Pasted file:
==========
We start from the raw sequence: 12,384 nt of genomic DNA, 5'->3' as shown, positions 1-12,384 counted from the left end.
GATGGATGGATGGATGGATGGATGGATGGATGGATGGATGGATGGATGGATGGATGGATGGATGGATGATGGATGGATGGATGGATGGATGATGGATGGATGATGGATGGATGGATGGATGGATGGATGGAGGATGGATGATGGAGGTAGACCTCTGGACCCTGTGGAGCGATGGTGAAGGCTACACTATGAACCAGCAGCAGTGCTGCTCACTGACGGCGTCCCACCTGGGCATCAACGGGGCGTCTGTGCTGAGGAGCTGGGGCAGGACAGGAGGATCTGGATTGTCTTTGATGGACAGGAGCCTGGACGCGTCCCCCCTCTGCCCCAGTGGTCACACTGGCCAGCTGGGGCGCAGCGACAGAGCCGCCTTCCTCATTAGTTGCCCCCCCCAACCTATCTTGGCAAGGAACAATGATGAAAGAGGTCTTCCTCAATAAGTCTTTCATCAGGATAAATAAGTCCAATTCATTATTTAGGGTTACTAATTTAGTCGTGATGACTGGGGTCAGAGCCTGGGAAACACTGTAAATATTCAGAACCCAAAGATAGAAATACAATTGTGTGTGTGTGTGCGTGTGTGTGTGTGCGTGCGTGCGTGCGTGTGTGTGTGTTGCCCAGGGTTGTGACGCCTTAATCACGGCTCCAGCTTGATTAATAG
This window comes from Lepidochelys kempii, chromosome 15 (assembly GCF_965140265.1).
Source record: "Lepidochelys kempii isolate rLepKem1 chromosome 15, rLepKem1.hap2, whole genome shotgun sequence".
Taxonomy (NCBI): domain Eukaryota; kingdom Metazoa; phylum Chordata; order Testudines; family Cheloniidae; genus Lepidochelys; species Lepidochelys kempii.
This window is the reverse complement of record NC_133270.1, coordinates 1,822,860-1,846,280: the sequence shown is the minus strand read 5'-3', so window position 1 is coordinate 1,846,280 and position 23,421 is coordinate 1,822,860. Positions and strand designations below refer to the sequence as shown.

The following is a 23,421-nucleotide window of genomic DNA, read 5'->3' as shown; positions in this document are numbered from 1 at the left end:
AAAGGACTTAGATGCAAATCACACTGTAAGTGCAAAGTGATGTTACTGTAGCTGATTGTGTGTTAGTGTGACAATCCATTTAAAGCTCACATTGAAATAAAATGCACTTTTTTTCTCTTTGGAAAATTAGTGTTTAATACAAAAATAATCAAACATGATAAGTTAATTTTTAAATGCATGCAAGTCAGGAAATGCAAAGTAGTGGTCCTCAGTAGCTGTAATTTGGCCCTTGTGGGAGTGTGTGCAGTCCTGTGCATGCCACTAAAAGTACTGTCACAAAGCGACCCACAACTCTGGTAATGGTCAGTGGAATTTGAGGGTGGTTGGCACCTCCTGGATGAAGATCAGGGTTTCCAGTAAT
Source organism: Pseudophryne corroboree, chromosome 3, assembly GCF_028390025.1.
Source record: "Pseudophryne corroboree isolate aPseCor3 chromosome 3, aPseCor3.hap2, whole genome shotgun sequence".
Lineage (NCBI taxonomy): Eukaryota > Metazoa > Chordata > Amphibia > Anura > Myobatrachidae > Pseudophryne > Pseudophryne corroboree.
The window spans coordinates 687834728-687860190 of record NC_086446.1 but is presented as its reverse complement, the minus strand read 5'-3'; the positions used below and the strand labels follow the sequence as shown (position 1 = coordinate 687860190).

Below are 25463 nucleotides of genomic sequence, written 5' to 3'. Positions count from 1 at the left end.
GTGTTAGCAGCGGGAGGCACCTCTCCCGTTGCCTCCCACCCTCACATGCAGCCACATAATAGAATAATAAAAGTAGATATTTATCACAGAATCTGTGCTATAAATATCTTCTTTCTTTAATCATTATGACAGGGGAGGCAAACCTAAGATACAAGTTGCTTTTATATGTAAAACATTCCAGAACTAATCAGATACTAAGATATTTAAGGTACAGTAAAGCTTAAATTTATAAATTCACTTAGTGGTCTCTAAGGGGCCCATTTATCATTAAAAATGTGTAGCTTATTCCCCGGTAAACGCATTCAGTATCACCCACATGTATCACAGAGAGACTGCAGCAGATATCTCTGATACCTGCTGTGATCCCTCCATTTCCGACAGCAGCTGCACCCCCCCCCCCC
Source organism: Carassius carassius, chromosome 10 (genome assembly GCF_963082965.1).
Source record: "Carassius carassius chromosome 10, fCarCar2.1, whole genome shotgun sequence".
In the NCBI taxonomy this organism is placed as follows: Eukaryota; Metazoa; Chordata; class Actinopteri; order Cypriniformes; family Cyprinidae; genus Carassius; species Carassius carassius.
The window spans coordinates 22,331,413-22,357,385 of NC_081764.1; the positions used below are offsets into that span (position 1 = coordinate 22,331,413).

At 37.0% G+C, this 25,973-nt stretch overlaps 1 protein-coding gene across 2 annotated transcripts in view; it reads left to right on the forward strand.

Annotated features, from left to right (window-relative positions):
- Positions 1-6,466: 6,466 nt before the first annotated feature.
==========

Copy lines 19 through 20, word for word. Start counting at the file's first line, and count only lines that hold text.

At 37.0% G+C, this 25,973-nt stretch overlaps 1 protein-coding gene across 2 annotated transcripts in view; it reads left to right on the forward strand.

Annotated features, from left to right (window-relative positions):